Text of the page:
The Chinook IPA appears simply to be a traditional IPA defined by its hops, Chinook hops. In its most basic form, the IPA, or India Pale Ale, is a pale ale with higher levels of alcohol and hops. And the pale ale is just a style of beer comprised predominantly of pale malt, which is so called because the malt is dried at a sufficiently low temperature to preserve its light color, and fermented with an ale yeast. The higher hops in an IPA add bitterness over the pale ale and, in combination with the higher alcohol, have an antimicrobial effect, which is where the IPA gets its namesake. In the 1700’s, beer would rarely survive the voyage from England to India unless it was heavily hopped to protect against spoilage.

I remember that the hops I used in my last batch, the California Imperial IPA, were also Chinook hops, so I am definitely going to go with this kit. It should have similar, less intense flavor characteristics compared to the Imperial IPA. Unfortunately, the hops are the only similarity in the ingredient list between the two beers, so there will still be a lot of variables at work to set them apart. Specifically, the Imperial IPA used crushed crystal malt 120L, while the Chinook IPA uses Dingemans Caramel Pils and Briess Caramel 120. The Imperial used plain amber liquid and dry malt extract, while the Chinook uses Pilsen liquid and dry malt extract. The Imperial used Nottingham dry yeast, while the Chinook uses Wyeast #1056 American Ale Yeast. Despite the differences, by choosing the Chinook IPA for my next batch, I will have the opportunity to brew a similar style beer and to focus in on Chinook hops.

I don’t know what sets Chinook hops apart from the rest, so naturally I have to look it up. My primary resources for the time being are going to be the Brew Your Own website, the Beer Advocate website, and Wikipedia, although I do have two homebrew guides to draw on as well.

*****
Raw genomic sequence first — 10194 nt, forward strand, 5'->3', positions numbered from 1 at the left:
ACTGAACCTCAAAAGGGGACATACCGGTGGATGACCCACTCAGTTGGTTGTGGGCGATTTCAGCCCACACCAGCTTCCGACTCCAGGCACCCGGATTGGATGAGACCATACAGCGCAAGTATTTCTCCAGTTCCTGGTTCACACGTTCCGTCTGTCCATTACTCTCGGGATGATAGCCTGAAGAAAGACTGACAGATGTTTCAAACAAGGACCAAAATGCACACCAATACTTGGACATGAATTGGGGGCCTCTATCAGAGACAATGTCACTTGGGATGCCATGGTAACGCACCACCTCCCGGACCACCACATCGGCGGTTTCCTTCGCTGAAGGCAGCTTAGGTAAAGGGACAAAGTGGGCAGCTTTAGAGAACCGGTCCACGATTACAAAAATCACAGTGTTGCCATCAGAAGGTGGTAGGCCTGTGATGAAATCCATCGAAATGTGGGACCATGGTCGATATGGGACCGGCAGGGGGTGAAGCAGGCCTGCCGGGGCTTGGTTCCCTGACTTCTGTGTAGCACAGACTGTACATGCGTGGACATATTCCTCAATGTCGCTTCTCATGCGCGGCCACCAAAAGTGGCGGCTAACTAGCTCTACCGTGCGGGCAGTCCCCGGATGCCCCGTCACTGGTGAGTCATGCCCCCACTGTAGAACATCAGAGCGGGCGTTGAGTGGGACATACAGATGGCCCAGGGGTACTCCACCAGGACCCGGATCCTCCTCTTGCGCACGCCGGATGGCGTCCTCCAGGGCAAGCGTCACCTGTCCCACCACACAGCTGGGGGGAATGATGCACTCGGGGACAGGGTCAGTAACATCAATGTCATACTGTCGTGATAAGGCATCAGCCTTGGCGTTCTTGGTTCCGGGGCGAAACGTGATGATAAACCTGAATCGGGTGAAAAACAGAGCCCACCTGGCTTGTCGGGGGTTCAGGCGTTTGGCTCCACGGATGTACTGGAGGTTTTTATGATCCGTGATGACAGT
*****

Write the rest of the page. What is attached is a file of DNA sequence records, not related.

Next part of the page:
The BYO site has a helpful chart which says Chinook hops have a typical flavor characteristic that is “[m]ild to medium-heavy, spicy, piney, and grapefruity.” It says Chinook hops typically appear in pale ales, IPAs, stouts, porters, and lagers. It also says Chinook hops range from from 10 to 14% alpha acid.

Beer Advocate also has a hops chart, which says the following:

Chinook is a bittering variety with aroma characteristics released in May, 1985. It was bred by crossing a Petham Golding with the USDA 63012 male. A high alpha acid hop with a wonderful herbal, almost smoky character when used as an aromatic during the last few minutes of the boil when dry hoping. Excellent for hopping American-style Pale Ales, especially those brewed to higher gravities. (alpha acid: 12.0-14.0% / beta acid: 3.0-4.0%)

Wikipedia more or less says the same:

American cross between Petham Golding and a USDA-selected male. Typical American citric pine hop with notable grapefruit and pineapple flavours. (Alpha acid 12.0–14.0% / beta acid 3.0–4.0%)

In sum, Chinook hops seem to be a relatively new variety, originating in 1985, and typify heavier, American-style pale ales. Its flavor characteristics may include citric pine, grapefruit, or pineapple and the hops may, when added late, add an herbal or smoky aroma. Chinook hops have high alpha acids, ranging between 10 and 14%, and low beta acids, ranging from 3 to 4%.

To be prepared for the third batch and to save a little money on shipping charges, I’m going to order two ingredient kits at the same time. With the Chinook IPA, I am also going to order Northern Brewer’s Extra Pale Ale kit, which will actually include some of the same ingredients as will come with the Chinook. They even use the same yeast, so it will be interesting to see whether these two new beers are more similar to each other due to the shared ingredients, than the Chinook is to the California Imperial IPA because they are similar styles.